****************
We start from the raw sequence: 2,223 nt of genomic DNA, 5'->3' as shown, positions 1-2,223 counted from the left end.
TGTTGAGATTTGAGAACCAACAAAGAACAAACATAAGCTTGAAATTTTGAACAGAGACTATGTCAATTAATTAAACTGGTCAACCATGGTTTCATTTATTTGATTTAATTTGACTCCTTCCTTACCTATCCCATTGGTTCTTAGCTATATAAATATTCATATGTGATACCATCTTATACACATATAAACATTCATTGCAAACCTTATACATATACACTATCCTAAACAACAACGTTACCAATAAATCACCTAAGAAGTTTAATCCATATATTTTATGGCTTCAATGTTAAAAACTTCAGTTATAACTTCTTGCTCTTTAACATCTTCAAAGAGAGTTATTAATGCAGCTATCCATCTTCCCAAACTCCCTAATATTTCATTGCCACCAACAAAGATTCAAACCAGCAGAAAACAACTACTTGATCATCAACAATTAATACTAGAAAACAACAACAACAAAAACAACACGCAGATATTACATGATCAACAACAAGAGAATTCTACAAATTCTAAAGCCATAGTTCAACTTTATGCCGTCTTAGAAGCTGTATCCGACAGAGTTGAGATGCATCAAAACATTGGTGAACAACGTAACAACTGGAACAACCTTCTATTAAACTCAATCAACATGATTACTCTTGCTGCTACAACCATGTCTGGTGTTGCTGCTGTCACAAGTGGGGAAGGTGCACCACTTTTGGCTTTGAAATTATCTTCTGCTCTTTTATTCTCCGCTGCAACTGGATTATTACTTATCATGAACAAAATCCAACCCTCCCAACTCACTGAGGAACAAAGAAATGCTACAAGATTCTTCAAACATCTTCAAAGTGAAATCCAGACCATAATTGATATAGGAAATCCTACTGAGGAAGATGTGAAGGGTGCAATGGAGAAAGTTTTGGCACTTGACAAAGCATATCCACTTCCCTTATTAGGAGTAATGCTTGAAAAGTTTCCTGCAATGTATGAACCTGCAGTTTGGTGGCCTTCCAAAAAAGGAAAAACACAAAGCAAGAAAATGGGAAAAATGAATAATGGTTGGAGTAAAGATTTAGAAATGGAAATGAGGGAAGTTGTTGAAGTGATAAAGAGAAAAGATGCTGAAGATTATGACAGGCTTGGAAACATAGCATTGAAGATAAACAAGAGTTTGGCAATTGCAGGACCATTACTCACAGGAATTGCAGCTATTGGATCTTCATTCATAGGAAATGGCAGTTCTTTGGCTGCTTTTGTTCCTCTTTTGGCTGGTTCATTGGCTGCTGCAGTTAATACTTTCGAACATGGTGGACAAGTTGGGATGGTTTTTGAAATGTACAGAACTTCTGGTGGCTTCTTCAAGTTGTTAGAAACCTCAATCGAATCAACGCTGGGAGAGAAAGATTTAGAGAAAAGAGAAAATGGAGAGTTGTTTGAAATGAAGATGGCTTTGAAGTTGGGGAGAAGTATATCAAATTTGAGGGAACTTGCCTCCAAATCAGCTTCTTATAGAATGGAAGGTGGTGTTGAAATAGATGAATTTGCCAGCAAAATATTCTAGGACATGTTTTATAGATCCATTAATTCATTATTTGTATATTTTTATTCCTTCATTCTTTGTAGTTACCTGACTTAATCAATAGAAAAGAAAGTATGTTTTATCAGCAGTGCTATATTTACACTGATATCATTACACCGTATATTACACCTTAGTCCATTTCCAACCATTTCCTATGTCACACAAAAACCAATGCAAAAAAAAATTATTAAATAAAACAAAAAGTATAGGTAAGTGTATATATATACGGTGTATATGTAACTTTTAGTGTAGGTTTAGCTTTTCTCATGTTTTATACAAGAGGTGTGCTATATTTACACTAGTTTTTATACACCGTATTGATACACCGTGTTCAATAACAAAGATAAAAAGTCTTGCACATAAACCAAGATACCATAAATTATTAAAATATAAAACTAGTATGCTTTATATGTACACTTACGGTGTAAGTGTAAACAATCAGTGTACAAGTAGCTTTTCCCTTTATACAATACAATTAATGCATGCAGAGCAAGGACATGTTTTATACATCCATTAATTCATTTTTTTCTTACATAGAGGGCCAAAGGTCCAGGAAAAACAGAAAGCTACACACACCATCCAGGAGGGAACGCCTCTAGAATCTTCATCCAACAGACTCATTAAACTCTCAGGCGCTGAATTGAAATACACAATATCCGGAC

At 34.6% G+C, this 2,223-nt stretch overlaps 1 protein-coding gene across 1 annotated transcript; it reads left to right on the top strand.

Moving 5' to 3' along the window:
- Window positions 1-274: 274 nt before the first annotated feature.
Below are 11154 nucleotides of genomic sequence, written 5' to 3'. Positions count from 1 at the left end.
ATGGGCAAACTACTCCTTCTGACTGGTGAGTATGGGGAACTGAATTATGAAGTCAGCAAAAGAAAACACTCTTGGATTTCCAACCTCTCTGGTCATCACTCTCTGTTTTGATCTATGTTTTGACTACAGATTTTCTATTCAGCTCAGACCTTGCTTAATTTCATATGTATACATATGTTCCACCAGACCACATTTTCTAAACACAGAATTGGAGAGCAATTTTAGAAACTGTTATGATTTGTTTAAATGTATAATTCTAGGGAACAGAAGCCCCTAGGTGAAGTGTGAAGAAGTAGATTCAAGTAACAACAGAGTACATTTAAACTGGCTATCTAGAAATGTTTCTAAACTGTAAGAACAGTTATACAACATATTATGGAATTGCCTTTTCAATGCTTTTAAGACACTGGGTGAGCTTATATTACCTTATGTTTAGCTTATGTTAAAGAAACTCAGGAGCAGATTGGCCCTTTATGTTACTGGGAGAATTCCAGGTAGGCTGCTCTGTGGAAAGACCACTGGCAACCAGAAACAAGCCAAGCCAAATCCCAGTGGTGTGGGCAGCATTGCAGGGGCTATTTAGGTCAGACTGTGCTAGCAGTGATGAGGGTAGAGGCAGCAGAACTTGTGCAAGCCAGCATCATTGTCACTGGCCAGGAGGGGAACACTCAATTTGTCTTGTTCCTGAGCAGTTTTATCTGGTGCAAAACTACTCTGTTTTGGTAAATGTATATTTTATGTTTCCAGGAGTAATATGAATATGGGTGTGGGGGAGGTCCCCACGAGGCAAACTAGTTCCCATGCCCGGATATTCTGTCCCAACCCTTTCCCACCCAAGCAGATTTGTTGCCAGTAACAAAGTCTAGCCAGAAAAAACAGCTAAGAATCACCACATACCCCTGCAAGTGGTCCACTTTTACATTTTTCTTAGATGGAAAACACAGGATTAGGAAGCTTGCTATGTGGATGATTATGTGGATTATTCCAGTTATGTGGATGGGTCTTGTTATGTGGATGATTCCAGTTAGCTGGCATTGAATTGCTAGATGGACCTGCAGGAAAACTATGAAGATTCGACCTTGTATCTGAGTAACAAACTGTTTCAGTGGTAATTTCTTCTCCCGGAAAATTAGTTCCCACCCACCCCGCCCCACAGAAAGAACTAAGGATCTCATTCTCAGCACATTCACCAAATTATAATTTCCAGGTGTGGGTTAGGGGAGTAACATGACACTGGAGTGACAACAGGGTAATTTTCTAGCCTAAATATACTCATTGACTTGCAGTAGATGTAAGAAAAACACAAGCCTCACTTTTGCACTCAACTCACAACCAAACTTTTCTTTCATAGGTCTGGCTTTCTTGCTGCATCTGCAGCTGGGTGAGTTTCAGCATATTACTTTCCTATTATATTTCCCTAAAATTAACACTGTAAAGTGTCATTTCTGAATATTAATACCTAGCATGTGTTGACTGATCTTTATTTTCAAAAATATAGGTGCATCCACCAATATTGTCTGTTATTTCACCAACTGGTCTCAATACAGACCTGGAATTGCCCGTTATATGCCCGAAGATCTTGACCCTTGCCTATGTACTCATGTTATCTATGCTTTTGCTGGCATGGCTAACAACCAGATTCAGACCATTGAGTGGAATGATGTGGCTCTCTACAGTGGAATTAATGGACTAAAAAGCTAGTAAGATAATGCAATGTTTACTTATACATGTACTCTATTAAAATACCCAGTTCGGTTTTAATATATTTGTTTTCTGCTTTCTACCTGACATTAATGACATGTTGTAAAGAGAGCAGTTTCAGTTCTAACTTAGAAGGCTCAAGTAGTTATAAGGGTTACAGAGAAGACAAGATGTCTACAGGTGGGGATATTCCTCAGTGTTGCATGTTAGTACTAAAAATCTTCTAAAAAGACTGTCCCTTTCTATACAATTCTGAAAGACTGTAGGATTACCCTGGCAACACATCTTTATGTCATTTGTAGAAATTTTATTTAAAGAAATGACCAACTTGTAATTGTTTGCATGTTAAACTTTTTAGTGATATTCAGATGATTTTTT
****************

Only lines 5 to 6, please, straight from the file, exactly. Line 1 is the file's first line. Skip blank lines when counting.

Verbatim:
- Window positions 1-274: 274 nt before the first annotated feature.
Below are 11154 nucleotides of genomic sequence, written 5' to 3'. Positions count from 1 at the left end.